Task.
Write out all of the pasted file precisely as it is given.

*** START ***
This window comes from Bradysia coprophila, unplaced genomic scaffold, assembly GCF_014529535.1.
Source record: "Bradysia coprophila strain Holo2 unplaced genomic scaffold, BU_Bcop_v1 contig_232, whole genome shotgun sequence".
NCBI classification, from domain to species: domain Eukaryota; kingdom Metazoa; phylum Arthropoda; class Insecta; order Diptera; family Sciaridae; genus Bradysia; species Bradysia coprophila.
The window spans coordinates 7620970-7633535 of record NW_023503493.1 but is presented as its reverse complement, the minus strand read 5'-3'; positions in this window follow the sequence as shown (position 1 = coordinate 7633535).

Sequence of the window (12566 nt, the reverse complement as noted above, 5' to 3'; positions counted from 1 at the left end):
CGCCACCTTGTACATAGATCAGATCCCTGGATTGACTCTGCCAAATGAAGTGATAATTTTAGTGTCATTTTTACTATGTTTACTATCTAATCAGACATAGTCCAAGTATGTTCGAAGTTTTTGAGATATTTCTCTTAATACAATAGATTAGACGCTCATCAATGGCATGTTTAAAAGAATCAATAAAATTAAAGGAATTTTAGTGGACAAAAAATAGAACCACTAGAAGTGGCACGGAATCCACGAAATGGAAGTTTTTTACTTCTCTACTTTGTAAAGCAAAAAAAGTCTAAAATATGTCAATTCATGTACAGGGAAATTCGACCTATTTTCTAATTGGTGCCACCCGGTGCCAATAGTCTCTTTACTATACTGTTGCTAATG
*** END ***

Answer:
This window comes from Bradysia coprophila, unplaced genomic scaffold, assembly GCF_014529535.1.
Source record: "Bradysia coprophila strain Holo2 unplaced genomic scaffold, BU_Bcop_v1 contig_232, whole genome shotgun sequence".
NCBI classification, from domain to species: domain Eukaryota; kingdom Metazoa; phylum Arthropoda; class Insecta; order Diptera; family Sciaridae; genus Bradysia; species Bradysia coprophila.
The window spans coordinates 7620970-7633535 of record NW_023503493.1 but is presented as its reverse complement, the minus strand read 5'-3'; positions in this window follow the sequence as shown (position 1 = coordinate 7633535).

Sequence of the window (12566 nt, the reverse complement as noted above, 5' to 3'; positions counted from 1 at the left end):
CGCCACCTTGTACATAGATCAGATCCCTGGATTGACTCTGCCAAATGAAGTGATAATTTTAGTGTCATTTTTACTATGTTTACTATCTAATCAGACATAGTCCAAGTATGTTCGAAGTTTTTGAGATATTTCTCTTAATACAATAGATTAGACGCTCATCAATGGCATGTTTAAAAGAATCAATAAAATTAAAGGAATTTTAGTGGACAAAAAATAGAACCACTAGAAGTGGCACGGAATCCACGAAATGGAAGTTTTTTACTTCTCTACTTTGTAAAGCAAAAAAAGTCTAAAATATGTCAATTCATGTACAGGGAAATTCGACCTATTTTCTAATTGGTGCCACCCGGTGCCAATAGTCTCTTTACTATACTGTTGCTAATG